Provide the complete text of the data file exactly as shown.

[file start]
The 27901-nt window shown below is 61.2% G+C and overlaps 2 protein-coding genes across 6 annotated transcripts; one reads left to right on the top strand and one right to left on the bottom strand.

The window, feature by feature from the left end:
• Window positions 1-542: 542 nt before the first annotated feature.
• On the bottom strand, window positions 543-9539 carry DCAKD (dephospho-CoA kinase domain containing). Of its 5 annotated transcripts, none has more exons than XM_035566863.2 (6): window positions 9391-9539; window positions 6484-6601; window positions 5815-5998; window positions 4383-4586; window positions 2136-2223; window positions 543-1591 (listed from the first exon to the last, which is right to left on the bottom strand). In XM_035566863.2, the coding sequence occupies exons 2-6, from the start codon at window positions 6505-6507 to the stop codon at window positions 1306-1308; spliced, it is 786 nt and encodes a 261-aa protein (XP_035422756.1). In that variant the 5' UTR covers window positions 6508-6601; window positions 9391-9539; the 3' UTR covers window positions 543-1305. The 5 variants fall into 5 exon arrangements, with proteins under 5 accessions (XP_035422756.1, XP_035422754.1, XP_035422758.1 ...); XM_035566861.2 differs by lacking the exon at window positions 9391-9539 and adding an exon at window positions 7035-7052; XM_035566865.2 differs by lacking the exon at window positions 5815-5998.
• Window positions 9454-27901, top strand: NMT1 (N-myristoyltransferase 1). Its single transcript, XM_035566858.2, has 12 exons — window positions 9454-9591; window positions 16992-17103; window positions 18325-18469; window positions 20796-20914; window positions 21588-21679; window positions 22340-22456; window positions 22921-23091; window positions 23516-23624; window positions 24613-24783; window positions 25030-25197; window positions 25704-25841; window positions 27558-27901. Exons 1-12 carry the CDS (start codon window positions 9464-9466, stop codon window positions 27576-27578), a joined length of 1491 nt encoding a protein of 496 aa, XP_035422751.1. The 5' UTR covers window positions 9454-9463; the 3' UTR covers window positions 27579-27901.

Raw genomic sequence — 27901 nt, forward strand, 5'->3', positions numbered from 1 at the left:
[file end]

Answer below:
The 27901-nt window shown below is 61.2% G+C and overlaps 2 protein-coding genes across 6 annotated transcripts; one reads left to right on the top strand and one right to left on the bottom strand.

The window, feature by feature from the left end:
• Window positions 1-542: 542 nt before the first annotated feature.
• On the bottom strand, window positions 543-9539 carry DCAKD (dephospho-CoA kinase domain containing). Of its 5 annotated transcripts, none has more exons than XM_035566863.2 (6): window positions 9391-9539; window positions 6484-6601; window positions 5815-5998; window positions 4383-4586; window positions 2136-2223; window positions 543-1591 (listed from the first exon to the last, which is right to left on the bottom strand). In XM_035566863.2, the coding sequence occupies exons 2-6, from the start codon at window positions 6505-6507 to the stop codon at window positions 1306-1308; spliced, it is 786 nt and encodes a 261-aa protein (XP_035422756.1). In that variant the 5' UTR covers window positions 6508-6601; window positions 9391-9539; the 3' UTR covers window positions 543-1305. The 5 variants fall into 5 exon arrangements, with proteins under 5 accessions (XP_035422756.1, XP_035422754.1, XP_035422758.1 ...); XM_035566861.2 differs by lacking the exon at window positions 9391-9539 and adding an exon at window positions 7035-7052; XM_035566865.2 differs by lacking the exon at window positions 5815-5998.
• Window positions 9454-27901, top strand: NMT1 (N-myristoyltransferase 1). Its single transcript, XM_035566858.2, has 12 exons — window positions 9454-9591; window positions 16992-17103; window positions 18325-18469; window positions 20796-20914; window positions 21588-21679; window positions 22340-22456; window positions 22921-23091; window positions 23516-23624; window positions 24613-24783; window positions 25030-25197; window positions 25704-25841; window positions 27558-27901. Exons 1-12 carry the CDS (start codon window positions 9464-9466, stop codon window positions 27576-27578), a joined length of 1491 nt encoding a protein of 496 aa, XP_035422751.1. The 5' UTR covers window positions 9454-9463; the 3' UTR covers window positions 27579-27901.

Raw genomic sequence — 27901 nt, forward strand, 5'->3', positions numbered from 1 at the left: